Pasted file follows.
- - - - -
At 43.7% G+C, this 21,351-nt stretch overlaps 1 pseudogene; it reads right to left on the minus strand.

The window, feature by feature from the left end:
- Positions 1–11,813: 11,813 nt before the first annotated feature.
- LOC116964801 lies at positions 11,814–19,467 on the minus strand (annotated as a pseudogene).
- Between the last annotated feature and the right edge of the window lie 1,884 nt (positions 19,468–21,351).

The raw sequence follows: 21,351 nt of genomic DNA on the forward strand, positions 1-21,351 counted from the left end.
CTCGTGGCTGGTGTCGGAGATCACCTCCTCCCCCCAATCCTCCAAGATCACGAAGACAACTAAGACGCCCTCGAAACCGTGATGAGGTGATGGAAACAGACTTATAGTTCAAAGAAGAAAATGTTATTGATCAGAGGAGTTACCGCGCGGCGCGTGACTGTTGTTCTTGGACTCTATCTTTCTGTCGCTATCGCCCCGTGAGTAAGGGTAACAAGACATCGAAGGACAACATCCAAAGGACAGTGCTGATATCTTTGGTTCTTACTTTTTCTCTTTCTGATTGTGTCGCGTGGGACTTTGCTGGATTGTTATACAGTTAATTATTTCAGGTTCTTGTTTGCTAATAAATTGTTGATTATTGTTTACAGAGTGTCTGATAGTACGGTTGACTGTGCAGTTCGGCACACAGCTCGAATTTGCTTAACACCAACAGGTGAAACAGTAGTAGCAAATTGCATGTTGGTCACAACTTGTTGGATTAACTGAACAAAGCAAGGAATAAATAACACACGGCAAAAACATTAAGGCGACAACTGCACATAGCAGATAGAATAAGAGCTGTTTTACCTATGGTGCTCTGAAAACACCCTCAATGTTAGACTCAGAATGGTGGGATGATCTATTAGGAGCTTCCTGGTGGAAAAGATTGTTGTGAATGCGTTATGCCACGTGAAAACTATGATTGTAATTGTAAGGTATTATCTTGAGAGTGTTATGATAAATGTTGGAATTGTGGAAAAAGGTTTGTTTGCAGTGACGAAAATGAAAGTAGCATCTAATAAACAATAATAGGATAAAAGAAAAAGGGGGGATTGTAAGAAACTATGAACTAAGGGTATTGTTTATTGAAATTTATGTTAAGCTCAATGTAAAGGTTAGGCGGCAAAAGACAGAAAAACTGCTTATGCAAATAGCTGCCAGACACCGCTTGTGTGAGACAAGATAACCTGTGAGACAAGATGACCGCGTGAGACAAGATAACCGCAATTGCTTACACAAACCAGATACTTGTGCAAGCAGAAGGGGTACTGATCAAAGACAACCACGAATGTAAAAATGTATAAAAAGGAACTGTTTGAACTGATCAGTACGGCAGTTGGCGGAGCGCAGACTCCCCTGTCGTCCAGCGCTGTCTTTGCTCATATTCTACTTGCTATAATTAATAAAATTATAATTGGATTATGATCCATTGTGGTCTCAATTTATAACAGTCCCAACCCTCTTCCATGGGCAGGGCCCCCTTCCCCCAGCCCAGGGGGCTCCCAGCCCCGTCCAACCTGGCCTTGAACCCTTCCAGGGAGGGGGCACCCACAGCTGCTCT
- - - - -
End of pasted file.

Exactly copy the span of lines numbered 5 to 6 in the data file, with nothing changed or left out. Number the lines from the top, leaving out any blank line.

- Between the last annotated feature and the right edge of the window lie 1,884 nt (positions 19,468–21,351).

The raw sequence follows: 21,351 nt of genomic DNA on the forward strand, positions 1-21,351 counted from the left end.